Mikhail Vrubel died 100 years ago this month. His work remains compelling and spectacular.
In 1890, fellow-painter Valentin Serov discovered Vrubel living in Kiev and rescued him from a penurious life of fresco-restoring. In the same year, Vrubel painted his famous 'Seated Demon', inspired by Mikhail Lermontov's epic poem 'The Demon'. His personal brand of experimental realism forms a crucial transition from the highly figurative art of the 19th century to the extremes of boundary-breaking modernism.
Serov introduced him to the art patron and railway tycoon Savva Mamontov. Vrubel lived for several years in Mamontov's influential creative colony at Abramtsevo, 60 kilometres north of Moscow. Even here he stood apart from the other artists, experimenting with metallic glazes and the brooding colours of Byzantine frescoes while they pursued more conventional trends in the new worlds of Symbolist painting and Russian revivalist folk art.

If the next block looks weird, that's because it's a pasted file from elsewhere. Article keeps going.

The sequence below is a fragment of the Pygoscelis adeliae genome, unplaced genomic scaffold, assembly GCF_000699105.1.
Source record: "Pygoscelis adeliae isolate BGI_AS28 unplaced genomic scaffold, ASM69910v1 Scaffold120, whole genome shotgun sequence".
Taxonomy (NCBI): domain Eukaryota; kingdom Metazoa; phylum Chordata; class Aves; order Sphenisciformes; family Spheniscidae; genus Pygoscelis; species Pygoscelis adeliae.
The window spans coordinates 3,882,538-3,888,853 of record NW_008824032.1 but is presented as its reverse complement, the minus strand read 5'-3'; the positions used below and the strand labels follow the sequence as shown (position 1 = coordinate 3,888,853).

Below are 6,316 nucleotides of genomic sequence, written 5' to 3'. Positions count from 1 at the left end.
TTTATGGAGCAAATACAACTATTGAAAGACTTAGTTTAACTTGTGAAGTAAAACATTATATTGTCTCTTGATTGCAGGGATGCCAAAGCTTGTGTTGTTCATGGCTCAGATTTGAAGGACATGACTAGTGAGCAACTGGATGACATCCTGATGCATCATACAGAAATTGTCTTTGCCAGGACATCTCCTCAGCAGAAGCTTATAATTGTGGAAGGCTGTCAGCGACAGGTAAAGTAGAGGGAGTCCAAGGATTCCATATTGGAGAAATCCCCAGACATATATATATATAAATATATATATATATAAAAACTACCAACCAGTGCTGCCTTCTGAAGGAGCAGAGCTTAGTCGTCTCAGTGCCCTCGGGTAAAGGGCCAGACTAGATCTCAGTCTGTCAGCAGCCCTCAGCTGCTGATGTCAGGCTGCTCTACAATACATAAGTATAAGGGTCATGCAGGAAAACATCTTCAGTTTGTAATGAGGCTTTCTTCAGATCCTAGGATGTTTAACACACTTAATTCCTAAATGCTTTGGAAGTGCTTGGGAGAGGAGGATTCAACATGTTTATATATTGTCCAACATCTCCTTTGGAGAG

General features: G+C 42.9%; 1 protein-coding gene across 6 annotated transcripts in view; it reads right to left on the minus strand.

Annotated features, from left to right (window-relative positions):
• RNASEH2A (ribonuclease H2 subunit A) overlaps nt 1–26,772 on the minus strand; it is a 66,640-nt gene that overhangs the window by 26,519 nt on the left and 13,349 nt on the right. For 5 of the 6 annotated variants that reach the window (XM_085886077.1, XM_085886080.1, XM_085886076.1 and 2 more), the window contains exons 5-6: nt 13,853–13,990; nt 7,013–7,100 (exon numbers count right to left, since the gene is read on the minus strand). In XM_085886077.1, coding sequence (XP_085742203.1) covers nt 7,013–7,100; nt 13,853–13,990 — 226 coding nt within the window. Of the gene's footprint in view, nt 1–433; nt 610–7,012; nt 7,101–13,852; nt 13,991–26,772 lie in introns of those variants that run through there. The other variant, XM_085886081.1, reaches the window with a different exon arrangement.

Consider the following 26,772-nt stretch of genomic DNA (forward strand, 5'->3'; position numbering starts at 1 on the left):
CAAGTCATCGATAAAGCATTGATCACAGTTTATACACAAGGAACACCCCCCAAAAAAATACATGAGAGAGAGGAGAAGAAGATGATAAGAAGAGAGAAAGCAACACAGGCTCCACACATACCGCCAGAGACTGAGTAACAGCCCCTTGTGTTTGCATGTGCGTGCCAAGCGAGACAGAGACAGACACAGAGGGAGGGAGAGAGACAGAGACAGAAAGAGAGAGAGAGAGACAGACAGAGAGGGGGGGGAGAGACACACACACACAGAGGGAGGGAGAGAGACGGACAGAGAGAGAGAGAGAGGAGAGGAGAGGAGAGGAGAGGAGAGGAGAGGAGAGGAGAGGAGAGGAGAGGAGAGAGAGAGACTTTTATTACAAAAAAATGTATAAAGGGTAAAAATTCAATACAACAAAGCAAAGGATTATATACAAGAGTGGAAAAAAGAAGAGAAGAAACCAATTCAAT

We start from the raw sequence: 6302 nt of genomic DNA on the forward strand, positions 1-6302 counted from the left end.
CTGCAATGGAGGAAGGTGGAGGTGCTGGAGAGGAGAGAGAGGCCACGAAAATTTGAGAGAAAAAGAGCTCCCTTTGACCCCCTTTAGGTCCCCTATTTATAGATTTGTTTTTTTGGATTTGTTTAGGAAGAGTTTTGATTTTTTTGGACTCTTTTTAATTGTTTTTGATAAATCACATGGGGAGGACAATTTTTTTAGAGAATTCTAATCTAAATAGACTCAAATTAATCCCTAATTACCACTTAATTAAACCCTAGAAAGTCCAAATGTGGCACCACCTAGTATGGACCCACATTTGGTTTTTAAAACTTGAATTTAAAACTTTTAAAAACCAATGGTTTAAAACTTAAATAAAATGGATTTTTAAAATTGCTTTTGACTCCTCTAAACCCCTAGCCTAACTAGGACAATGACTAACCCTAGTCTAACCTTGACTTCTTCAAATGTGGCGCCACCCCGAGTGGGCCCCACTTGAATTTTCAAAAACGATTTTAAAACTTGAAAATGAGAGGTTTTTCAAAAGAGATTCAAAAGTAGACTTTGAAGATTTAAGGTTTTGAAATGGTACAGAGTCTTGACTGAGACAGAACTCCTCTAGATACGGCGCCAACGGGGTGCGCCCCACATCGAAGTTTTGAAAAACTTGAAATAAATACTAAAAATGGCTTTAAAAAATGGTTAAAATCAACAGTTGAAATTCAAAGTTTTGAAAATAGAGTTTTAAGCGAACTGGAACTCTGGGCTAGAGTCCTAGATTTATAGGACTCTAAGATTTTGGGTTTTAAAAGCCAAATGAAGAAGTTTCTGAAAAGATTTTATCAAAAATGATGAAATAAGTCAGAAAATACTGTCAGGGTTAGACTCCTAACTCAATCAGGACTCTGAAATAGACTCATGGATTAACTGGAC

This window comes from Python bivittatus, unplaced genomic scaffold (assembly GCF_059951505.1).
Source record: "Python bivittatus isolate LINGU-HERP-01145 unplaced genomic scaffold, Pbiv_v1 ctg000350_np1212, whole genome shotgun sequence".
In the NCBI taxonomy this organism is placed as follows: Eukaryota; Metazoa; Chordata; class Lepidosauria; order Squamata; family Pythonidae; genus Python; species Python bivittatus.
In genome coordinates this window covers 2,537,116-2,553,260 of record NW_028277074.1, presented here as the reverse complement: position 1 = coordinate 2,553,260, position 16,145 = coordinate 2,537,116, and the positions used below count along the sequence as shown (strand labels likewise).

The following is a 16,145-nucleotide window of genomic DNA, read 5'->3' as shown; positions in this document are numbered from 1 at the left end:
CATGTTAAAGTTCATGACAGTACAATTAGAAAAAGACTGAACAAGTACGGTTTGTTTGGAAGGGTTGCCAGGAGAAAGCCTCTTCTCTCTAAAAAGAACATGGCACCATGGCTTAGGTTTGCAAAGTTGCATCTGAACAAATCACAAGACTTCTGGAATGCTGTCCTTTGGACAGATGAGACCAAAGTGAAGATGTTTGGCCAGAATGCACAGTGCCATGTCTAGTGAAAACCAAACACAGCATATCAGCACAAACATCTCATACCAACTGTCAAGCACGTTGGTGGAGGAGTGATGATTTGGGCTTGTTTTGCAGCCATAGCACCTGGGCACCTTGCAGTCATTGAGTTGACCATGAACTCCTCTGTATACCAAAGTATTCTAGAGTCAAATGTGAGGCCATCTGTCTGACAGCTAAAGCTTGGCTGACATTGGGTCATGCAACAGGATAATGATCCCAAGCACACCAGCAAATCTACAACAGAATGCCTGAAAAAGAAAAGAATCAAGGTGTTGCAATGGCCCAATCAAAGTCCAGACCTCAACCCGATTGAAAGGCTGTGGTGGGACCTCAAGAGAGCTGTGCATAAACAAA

There is no house-museum dedicated to Vrubel, although the art gallery in his native Omsk is named after him. Moscow-based fans need to search for his work, scattered through museums and monumental buildings across the city.